Serena Williams has won Wimbledon five times and will be a hot favourite to make it six when the grasscourt classic gets underway in three weeks time in London.
If she makes the punters happy by doing so she will, for the second time in her career, hold all four Grand Slam titles at the same time - and will stand halfway to becoming just the fourth woman to win all four in the same year.
It is a clear sign of how dominant the 33-year-old American has become in the women's game, 17 years after making her debut in Grand Slam tennis.
To date she has won 20 Grand Slam titles, just two shy of the Open era record of 22 held by Steffi Graf, and most worringly for her opponents, she seems to be accelerating.
Seven of those have come since she hooked up with French coach (and boyfriend) Patrick Mouratoglou in June 2012 after a stunning first round upset at the hands of Virginie Razzano in the French Open - the first, and to date only time, she has gone out of a Grand Slam event at the first call.
At that time Williams had been beset with a succession of injuries and lack of motivation and she credits Mouratoglou with turning things around for her.
"Beforehand her career was full of ups and downs," he said after her three sets win over Lucie Safarova in Saturday's French Open final - her 20th Grand Slam title.
"I had the impression that she lacked motivation at times and also she was very often carrying an injury."
Now, he says, she is perfectly capable of winning five Grand Slams in a row at Wimbledon and New York, although he cautions that it is still a big ask.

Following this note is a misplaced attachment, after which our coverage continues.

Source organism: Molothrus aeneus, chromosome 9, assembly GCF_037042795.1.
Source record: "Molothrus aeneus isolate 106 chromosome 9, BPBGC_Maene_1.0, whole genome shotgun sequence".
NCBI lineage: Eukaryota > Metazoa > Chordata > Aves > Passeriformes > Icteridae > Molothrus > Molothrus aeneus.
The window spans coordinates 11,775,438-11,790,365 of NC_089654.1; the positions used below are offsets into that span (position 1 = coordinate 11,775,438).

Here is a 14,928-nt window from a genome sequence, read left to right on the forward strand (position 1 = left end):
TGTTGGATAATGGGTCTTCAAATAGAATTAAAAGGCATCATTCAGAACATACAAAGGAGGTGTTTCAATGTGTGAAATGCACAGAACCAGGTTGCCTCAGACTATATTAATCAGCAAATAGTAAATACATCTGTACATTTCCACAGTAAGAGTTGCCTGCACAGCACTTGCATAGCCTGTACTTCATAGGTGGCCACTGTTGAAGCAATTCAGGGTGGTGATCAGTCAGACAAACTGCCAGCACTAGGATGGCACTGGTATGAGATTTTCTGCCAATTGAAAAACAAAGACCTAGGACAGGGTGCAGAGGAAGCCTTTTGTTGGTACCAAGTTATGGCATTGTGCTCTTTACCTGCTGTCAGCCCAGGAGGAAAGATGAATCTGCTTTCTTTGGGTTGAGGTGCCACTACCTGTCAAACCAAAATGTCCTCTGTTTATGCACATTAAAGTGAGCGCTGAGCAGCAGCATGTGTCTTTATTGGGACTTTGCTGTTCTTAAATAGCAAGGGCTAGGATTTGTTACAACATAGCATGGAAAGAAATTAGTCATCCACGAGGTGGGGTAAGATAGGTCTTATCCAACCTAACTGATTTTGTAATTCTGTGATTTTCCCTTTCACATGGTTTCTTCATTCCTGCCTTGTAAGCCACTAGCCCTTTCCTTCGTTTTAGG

Helping Williams's cause - and worringly for women's tennis in general - the opposition is not exactly of the highest quality.
Part of the problem stems from the early retirements of Belgian pair Justine Henin and Kim Clijsters, both of whom were capable, at their best, of going head to head with Williams
Nowadays long-time foes and prematurely annointed successors, Maria Sharapova, Ana Ivanovic and Caroline Wozniacki both seem incapable of beating her, mid-twenties challengers Petra Kvitova and Victoria Azarenka both have problems with the pressure that comes at the top and young guns such as Eugenie Bouchard and Sloane Stephens have both taken backward steps this year.
That left a Paris tournament that had no player under the age of 25 in the semi-finals.
The stage therefore looks set for Williams to continue her domination of women's tennis, at least for the next couple of years, as long as she stays healthy and motivated.
Then the debate can be engaged over who is the greatest female tennis player of all time -- Maureen Connolly, Margaret Court, Martina Navratilova, Graf and Williams being the likeliest choices.
Navratilova, who presented the French Open trophy to Williams at Roland Garros on Saturday, believes the American is ideally placed.
"She has really dominated the sport in the last three years," the 18-time Grand Slam winner said. "What is impressive to me is that she's doing it at this age.
"It remains to be seen how deep she can go into the 20s (Grand Slams), depending on how her body holds up and on motivation. Even if she gets to 22, passing Margaret Court (24) is still a long way away.
"It definitely gets harder when you are in your 30s but at the same time, the new generation hasn't quite caught up to Serena so she has a nice window there."